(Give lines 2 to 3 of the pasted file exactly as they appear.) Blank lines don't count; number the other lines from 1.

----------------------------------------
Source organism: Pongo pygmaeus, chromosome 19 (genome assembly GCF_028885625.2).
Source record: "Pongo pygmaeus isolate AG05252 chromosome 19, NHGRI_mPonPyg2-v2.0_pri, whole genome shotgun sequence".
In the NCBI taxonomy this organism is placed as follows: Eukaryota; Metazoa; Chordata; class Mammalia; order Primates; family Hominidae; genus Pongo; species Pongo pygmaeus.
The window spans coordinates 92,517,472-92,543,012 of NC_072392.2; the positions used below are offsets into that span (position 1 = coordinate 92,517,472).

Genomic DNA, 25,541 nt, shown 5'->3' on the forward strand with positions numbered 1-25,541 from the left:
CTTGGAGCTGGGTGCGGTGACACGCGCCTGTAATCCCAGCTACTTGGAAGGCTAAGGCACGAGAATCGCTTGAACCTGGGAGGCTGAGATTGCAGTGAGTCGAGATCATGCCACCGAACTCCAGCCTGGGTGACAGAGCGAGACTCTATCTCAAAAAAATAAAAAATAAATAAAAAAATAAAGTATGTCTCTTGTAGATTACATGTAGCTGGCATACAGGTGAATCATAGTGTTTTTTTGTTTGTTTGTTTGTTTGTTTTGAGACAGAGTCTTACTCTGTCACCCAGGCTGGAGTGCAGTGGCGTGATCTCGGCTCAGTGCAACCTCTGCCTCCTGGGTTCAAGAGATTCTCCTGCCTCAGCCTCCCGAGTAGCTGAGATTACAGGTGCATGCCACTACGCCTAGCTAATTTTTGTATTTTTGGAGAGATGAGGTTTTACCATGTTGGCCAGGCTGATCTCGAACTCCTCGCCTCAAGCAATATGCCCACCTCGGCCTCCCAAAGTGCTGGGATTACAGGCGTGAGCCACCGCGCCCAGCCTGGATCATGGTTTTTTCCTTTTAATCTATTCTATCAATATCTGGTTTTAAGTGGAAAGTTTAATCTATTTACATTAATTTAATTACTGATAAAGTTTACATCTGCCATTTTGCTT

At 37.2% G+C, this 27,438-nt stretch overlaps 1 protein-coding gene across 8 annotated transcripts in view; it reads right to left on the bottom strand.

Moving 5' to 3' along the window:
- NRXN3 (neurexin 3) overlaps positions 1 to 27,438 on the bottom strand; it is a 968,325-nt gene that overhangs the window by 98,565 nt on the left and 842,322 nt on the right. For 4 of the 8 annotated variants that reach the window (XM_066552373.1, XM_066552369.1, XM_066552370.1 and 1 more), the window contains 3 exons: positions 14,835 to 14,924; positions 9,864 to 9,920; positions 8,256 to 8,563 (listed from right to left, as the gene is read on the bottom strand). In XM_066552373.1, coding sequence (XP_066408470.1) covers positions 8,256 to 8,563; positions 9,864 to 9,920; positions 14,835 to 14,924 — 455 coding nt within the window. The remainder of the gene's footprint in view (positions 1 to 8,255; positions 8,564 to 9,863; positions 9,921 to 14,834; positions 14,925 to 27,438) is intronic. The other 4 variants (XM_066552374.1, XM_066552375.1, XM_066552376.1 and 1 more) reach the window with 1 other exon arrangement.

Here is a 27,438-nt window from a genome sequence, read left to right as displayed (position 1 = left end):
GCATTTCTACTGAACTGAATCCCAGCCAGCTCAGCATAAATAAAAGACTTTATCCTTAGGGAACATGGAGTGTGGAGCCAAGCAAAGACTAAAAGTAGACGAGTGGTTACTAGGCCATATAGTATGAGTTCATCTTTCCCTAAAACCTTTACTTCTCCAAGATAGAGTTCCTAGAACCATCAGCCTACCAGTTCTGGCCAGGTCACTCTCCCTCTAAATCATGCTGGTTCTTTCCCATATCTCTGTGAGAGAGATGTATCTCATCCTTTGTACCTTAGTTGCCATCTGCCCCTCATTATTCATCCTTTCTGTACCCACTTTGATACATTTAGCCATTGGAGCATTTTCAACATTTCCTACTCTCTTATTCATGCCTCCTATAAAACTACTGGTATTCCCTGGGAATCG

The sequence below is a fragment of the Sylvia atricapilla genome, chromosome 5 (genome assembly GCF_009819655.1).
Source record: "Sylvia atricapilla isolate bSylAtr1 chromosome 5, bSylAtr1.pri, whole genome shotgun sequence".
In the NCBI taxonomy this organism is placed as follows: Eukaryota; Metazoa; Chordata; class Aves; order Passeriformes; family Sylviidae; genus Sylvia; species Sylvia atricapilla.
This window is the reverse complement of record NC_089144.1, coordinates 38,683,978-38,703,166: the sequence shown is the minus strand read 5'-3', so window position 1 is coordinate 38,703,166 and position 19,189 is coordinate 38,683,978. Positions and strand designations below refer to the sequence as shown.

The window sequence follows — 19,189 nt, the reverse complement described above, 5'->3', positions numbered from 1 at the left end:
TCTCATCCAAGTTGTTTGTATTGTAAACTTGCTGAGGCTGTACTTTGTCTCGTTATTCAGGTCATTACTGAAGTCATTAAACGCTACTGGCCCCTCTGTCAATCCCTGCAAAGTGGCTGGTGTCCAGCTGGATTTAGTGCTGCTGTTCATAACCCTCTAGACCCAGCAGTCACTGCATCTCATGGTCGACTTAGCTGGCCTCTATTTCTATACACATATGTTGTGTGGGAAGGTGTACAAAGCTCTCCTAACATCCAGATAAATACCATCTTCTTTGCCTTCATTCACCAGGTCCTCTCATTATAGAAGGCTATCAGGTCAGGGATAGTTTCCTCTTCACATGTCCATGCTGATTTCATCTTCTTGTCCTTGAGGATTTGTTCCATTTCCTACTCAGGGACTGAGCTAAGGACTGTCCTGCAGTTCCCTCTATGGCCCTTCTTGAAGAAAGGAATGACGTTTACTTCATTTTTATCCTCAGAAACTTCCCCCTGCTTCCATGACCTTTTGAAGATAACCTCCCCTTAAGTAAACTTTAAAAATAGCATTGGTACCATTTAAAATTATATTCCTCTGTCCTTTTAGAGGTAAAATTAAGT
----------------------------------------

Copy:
Source record: "Pongo pygmaeus isolate AG05252 chromosome 19, NHGRI_mPonPyg2-v2.0_pri, whole genome shotgun sequence".
In the NCBI taxonomy this organism is placed as follows: Eukaryota; Metazoa; Chordata; class Mammalia; order Primates; family Hominidae; genus Pongo; species Pongo pygmaeus.